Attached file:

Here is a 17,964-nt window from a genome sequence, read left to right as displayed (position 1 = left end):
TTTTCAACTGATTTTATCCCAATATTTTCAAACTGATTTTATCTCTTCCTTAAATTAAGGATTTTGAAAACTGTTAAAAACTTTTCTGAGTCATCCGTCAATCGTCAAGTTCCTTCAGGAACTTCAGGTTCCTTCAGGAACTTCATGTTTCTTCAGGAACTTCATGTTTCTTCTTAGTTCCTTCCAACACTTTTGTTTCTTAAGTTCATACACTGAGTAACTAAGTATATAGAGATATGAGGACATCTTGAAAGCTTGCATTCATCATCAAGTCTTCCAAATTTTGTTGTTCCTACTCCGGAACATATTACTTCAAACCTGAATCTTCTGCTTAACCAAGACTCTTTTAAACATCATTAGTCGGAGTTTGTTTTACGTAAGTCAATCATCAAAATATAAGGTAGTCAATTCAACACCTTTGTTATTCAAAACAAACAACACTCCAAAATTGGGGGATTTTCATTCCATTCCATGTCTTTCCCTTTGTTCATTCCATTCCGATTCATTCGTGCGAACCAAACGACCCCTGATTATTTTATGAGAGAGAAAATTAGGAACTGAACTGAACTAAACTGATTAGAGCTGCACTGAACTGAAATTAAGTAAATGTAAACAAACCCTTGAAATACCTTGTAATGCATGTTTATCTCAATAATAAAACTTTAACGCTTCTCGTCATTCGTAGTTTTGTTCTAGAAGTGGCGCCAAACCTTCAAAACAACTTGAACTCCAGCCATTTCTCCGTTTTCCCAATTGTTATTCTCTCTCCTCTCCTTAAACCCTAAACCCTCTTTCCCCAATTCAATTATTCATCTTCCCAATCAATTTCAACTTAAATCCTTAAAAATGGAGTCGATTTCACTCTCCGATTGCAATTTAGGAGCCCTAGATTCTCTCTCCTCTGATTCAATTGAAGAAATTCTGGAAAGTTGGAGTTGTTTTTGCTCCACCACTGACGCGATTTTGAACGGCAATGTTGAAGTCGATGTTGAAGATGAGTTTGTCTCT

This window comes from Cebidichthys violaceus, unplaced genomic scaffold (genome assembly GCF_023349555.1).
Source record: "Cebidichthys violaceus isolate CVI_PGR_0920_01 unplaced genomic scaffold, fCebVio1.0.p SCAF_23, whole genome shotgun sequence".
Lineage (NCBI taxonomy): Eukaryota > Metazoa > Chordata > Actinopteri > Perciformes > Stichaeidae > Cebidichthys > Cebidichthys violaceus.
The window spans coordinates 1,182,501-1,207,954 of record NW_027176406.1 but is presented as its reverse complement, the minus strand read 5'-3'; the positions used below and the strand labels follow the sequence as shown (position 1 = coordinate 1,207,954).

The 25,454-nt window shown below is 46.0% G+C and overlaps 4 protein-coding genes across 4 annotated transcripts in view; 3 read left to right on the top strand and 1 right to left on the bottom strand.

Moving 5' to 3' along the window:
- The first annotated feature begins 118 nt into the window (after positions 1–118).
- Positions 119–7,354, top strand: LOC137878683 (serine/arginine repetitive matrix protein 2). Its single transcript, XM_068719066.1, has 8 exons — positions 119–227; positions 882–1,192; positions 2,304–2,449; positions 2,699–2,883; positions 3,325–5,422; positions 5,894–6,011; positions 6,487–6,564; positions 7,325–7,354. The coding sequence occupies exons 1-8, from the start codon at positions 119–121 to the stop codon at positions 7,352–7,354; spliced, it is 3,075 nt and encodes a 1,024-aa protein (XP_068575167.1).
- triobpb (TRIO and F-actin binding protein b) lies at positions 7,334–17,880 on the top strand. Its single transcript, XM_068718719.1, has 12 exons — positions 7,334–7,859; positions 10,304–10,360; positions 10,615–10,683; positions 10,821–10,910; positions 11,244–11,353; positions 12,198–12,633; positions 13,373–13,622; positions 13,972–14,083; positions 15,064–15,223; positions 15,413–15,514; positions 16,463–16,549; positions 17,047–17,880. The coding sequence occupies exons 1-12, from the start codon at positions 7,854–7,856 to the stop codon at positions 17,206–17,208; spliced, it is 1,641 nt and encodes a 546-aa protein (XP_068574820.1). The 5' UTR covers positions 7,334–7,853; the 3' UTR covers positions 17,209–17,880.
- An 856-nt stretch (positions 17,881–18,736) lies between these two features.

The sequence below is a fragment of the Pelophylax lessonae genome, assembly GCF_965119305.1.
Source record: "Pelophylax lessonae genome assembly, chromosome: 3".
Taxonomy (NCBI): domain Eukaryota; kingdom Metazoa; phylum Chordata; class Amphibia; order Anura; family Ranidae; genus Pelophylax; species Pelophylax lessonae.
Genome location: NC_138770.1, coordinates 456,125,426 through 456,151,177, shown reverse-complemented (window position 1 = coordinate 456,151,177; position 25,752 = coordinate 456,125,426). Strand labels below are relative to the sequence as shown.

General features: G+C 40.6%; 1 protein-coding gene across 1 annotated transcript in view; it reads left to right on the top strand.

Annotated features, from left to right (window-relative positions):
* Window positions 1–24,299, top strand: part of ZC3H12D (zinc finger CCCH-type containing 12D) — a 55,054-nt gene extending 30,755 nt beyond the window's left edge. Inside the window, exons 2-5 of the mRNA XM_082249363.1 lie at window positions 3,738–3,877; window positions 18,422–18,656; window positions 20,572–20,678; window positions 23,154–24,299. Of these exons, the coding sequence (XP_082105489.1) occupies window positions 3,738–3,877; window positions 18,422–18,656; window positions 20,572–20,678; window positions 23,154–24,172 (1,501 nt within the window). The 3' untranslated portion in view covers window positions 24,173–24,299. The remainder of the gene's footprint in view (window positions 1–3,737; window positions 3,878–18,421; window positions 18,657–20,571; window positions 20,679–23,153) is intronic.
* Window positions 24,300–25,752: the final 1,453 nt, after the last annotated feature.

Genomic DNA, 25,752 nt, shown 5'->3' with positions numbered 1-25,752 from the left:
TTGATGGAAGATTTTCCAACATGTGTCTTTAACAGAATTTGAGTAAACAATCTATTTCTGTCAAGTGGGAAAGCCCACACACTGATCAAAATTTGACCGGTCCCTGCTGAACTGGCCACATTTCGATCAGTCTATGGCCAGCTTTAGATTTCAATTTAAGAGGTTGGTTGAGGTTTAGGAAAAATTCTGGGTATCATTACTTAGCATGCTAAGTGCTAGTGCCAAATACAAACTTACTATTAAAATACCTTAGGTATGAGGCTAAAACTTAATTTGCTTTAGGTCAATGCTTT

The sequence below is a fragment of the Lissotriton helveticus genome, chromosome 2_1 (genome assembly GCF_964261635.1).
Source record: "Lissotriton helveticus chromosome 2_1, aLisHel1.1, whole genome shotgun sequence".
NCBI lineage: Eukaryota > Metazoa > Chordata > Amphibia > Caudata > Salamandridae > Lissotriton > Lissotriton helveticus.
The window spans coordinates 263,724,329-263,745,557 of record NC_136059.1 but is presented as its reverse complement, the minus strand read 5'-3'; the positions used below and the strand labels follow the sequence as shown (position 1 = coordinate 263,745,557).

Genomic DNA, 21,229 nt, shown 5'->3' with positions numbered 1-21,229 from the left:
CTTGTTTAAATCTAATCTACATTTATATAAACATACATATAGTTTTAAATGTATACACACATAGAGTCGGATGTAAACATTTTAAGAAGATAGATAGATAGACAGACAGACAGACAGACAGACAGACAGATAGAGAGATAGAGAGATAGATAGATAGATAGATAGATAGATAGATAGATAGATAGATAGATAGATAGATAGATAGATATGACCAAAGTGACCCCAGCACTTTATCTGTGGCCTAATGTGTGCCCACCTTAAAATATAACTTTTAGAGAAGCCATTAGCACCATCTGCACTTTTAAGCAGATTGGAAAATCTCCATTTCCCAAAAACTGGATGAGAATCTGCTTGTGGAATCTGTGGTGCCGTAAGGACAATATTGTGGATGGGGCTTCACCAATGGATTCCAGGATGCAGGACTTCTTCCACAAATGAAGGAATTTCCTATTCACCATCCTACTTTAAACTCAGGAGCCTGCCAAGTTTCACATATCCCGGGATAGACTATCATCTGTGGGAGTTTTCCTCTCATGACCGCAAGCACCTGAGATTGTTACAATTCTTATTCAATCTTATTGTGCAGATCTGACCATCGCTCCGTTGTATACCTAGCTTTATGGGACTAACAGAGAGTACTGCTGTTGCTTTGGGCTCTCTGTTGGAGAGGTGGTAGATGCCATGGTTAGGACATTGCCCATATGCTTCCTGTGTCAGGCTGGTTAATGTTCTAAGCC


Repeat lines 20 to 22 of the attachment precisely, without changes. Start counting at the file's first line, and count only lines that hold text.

* Window positions 24,300–25,752: the final 1,453 nt, after the last annotated feature.

Genomic DNA, 25,752 nt, shown 5'->3' with positions numbered 1-25,752 from the left:
TTGATGGAAGATTTTCCAACATGTGTCTTTAACAGAATTTGAGTAAACAATCTATTTCTGTCAAGTGGGAAAGCCCACACACTGATCAAAATTTGACCGGTCCCTGCTGAACTGGCCACATTTCGATCAGTCTATGGCCAGCTTTAGATTTCAATTTAAGAGGTTGGTTGAGGTTTAGGAAAAATTCTGGGTATCATTACTTAGCATGCTAAGTGCTAGTGCCAAATACAAACTTACTATTAAAATACCTTAGGTATGAGGCTAAAACTTAATTTGCTTTAGGTCAATGCTTT